Easy enough access to the site for all the schools, and without the entanglement of the southwest side. I know they were figuring out how far each school had to travel to Voorhees Park — something like three to seven miles. Wow. All that way! It’s in the city, folks. Where else would we put the pools? Say, didn’t Abe Lincoln walk seven miles to the library?
With the 13th and Hulman ground, you are starting from scratch, a blank canvas. That area can be made beautiful, with trees planted around the perimeter. Tons of room for roadways and parking lots to accommodate different sizes and types of vehicles.
In the center, create a park-like setting with an enclosed concession for the patrons attending meets. Provide the usual fare: soft drinks, hot dogs, popcorn, prime rib, (medium rare with a nice glass of Cab). Hey, this is my idea, and I’m near the end of the trail.
But all seriousness aside, folks (Steve Allen’s line), I don’t recall “hearing or reading how many pools are going to be installed. I’ll assume no more than three, not less than two Olympic-sized pools. Whatever the number, install an extra pool for the general public on the far southside of the property. This should also include an adjacent wading pool for the children. I still can’t swim, but I’m a very proficient at wading, so I will volunteer my services as lifeguard. I just don’t think the public should use the students’ pools. I have other ideas, but I will end it here.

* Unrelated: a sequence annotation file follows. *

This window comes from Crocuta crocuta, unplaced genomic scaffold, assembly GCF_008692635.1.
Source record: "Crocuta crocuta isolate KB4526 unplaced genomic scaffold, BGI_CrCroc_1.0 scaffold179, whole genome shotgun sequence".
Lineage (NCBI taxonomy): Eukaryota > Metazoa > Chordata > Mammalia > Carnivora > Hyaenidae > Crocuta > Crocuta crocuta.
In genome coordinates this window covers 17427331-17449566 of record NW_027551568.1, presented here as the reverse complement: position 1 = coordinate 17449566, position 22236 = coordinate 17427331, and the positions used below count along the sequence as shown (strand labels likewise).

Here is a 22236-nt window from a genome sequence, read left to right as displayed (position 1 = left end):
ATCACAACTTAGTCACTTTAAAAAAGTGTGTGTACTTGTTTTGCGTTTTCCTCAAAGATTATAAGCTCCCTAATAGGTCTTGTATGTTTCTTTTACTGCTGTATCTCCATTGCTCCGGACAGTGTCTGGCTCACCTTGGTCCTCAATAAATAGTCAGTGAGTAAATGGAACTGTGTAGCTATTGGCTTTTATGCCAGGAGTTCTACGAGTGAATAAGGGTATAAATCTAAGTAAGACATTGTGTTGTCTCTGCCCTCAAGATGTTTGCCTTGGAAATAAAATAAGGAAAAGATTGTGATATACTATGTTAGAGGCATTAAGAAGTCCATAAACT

Am I over budget? If so, I will pick up the shortfall (when I win the lottery).
— Michael Mareena
Is discrimination a demeaning act?
While letter writer Herschel Chait expressed thoughts that are tangentially related to my contention that House Joint Resolution 06 (proposed Indiana constitutional amendment to ban gay marriage) is an immoral law because it segregates, demeans and degrades a distinct populations of humans, his arguments do not refute my contention.
Being a gay or lesbian American is not illegal. For our state government to make a law that denies this population the right to marry is blatantly discriminatory. Mr. Chait asks how we are to know whether a discriminatory act such as this reaches the level of “demeaning” or “degrading.” That question can be easily answered by asking the group being discriminated against. Does Mr. Chait seriously believe that establishing a law that directly discriminates against a group of law-abiding citizens based on their sexual identity is not degrading and demeaning to them?
In his suggestion to take some insight from the U.S. Supreme Court about justifiable limitations to individual rights for the greater good, he fails to acknowledge the most recent stance by the Supreme Court on the unconstitutionality of the Defense of Marriage Act which the court struck down based on its blatant discriminatory nature against gays who marry in states where it is legal.
His letter also stated that the proposed constitutional amendment would not deprive gays and lesbians the right to marry. I am fairly certain that the amendment’s proposed wording, “Only a marriage between one (1) man and one (1) woman shall be valid or recognized as a marriage in Indiana,“ does indeed deny them the right to legally marry in Indiana. Perhaps he based his assertion on the supposition that gays and lesbians could marry under the proposed constitutional amendment as long as they married a partner of the opposite sex. Given the sexual preferences of gays and lesbians I’m fairly certain that is not what they would choose.